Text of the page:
When Bardot started modelling, couture and fashion in France were dominated by Christian Dior’s ‘New Look’, launched in 1947. It was glamorous and feminine in a formal and structured way. Women wore ensembles with tailored jackets and full or long, fitted skirts, and evening gowns in expensive silks or satins. Their hair was often short and wavy. For the elegant woman, clothes had to be matched by carefully accessorised hats, bags and high-heeled shoes. These were the outfits that Brigitte’s Mother and her mother’s friends wore. Although she would soon help change all this, the fashions that Bardot started out modelling were, initially, a younger version of the same thing. They were the clothes of the prim and proper teenage girl, the jeune fille.

On December 29, 1952, a two-page spread in Elle entitled Jeunes Filles of 1953: This is Your Fashion elevated Bardot to juvenile role model – ironically, since atthat point she had just married Vadim. Photographed in her apartment, we see Bardot wearing flat ballet shoes and her long, light-brown hair is neatly done up in a ponytail, with a wavy fringe. Profile shots show her pouting at herself in the mirror or gazing at toy animals. Yet, at the same time, her wasp-thin waist and curvaceous figure are emphasised, her lips enhanced by lipstick delineate the pout that will become world famous.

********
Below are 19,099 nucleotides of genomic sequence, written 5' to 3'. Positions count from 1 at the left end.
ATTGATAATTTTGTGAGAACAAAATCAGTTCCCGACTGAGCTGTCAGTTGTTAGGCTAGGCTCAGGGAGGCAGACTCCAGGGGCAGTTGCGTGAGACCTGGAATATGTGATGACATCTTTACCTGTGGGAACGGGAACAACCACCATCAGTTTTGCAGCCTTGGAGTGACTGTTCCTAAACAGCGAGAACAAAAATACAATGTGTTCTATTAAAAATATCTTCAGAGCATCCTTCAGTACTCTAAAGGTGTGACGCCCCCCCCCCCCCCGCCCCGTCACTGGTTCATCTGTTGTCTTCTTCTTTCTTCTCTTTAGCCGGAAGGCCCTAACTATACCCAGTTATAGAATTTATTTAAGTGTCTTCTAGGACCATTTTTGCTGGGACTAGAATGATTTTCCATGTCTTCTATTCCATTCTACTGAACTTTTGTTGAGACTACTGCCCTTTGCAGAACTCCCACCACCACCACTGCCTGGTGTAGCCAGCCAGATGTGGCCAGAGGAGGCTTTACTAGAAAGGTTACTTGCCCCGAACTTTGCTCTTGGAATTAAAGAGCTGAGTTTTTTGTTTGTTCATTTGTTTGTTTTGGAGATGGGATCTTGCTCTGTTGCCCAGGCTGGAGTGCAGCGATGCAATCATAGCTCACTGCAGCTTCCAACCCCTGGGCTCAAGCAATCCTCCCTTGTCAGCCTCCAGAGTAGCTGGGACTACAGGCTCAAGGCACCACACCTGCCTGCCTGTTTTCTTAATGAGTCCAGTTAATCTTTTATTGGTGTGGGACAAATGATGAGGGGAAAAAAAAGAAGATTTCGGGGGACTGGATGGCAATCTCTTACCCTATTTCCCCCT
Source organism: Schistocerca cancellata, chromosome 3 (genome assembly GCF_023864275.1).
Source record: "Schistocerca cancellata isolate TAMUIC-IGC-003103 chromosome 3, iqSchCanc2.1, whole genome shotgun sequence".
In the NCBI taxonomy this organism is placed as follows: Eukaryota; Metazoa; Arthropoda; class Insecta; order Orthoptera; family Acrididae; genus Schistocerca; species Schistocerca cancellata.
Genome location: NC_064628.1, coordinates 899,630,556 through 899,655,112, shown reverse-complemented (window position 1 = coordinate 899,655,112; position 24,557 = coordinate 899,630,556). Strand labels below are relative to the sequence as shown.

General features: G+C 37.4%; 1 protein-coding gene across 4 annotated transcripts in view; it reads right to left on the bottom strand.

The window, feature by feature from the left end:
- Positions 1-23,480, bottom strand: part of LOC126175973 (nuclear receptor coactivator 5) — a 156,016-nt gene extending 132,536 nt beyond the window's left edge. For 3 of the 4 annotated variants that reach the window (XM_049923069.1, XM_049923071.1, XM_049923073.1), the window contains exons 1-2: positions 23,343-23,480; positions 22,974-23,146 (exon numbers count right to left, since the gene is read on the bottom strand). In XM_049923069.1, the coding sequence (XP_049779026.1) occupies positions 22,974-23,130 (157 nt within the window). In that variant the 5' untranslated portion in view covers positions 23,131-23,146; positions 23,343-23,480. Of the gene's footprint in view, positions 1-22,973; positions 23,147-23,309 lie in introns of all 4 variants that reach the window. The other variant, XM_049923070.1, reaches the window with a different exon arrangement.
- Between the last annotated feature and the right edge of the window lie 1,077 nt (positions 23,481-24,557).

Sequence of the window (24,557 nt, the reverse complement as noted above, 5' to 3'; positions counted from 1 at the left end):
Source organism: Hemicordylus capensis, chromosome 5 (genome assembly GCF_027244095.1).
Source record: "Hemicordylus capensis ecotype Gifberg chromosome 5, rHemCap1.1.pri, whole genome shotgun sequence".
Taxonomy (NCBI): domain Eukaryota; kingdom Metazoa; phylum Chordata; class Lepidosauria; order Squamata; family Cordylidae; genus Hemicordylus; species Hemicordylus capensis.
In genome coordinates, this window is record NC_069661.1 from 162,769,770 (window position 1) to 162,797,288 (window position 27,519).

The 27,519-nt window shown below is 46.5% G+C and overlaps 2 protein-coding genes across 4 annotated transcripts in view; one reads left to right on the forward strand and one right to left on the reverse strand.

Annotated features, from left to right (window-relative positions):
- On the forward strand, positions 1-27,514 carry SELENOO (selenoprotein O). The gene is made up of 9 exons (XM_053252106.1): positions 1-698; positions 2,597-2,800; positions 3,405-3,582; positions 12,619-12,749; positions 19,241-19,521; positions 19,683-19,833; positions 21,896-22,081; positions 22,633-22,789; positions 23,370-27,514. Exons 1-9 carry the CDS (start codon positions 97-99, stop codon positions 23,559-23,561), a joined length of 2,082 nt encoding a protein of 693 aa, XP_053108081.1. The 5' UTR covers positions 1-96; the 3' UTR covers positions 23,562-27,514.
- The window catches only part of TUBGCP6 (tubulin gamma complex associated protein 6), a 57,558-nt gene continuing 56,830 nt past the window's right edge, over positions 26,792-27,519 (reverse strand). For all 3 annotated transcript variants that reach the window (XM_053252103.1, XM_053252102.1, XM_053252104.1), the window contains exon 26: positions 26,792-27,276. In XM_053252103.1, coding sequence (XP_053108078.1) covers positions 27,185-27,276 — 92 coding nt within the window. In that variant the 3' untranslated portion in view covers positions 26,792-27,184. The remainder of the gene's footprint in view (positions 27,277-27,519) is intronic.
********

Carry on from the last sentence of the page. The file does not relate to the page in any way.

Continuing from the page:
Increasingly, Bardot’s sexy clothes highlight her slim, hourglass figure: the woman is about to leave the jeune fille behind, prefiguring the ‘sex kitten’ label that will soon be attached to her.

On the pages of these magazines, Bardot’s looks and clothes are young and fresh, but they still follow established conventions. Soon she’ll become a trendsetter and role model, leave fashion for the cinema and become probably the most imitated film star in history. Nevertheless, modelling gave her glamour and, importantly, a degree of financial independence. It was also responsible for the encounter with Roger Vadim that would, literally, change her life.

A Fateful Encounter

The story of the first meeting between Brigitte Bardot and Roger Vadim, like all legends, has been told many times – including by the two principals in question – and like all such tales it has grey areas. What we know is that the cover of the May 8, 1950 issue of Elle attracted the attention of Marc Allégret, a filmmaker with a reputation for discovering actresses, among them Simone Simon and Michèle Morgan, who both became big stars of 1930s French cinema thanks to him.

Depending on the version of the legend, Allégret or his producer, Pierre Braunberger, wanted to meet the smiling young woman on the Elle cover, in order to audition her for their next project, based on a script written by Allégret’s young assistant Roger Vadim: Les Lauriers sont Coupés (The Laurels are Cut).